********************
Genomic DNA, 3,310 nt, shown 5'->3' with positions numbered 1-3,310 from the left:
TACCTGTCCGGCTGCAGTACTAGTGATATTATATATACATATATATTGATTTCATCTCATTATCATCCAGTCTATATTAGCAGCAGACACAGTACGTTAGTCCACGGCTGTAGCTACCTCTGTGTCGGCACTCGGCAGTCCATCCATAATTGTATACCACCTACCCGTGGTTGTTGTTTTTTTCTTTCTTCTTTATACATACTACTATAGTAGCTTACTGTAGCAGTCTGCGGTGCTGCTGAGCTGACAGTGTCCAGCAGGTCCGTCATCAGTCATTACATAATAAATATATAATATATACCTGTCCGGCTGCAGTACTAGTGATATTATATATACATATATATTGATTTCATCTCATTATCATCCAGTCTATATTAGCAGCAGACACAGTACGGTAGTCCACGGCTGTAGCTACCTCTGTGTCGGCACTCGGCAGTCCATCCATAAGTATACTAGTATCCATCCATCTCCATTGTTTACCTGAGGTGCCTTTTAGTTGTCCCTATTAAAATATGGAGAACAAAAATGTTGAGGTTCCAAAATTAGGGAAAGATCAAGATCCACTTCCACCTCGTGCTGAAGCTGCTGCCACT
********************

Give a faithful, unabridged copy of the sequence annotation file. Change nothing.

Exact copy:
Genomic DNA, 3,310 nt, shown 5'->3' with positions numbered 1-3,310 from the left:
TACCTGTCCGGCTGCAGTACTAGTGATATTATATATACATATATATTGATTTCATCTCATTATCATCCAGTCTATATTAGCAGCAGACACAGTACGTTAGTCCACGGCTGTAGCTACCTCTGTGTCGGCACTCGGCAGTCCATCCATAATTGTATACCACCTACCCGTGGTTGTTGTTTTTTTCTTTCTTCTTTATACATACTACTATAGTAGCTTACTGTAGCAGTCTGCGGTGCTGCTGAGCTGACAGTGTCCAGCAGGTCCGTCATCAGTCATTACATAATAAATATATAATATATACCTGTCCGGCTGCAGTACTAGTGATATTATATATACATATATATTGATTTCATCTCATTATCATCCAGTCTATATTAGCAGCAGACACAGTACGGTAGTCCACGGCTGTAGCTACCTCTGTGTCGGCACTCGGCAGTCCATCCATAAGTATACTAGTATCCATCCATCTCCATTGTTTACCTGAGGTGCCTTTTAGTTGTCCCTATTAAAATATGGAGAACAAAAATGTTGAGGTTCCAAAATTAGGGAAAGATCAAGATCCACTTCCACCTCGTGCTGAAGCTGCTGCCACT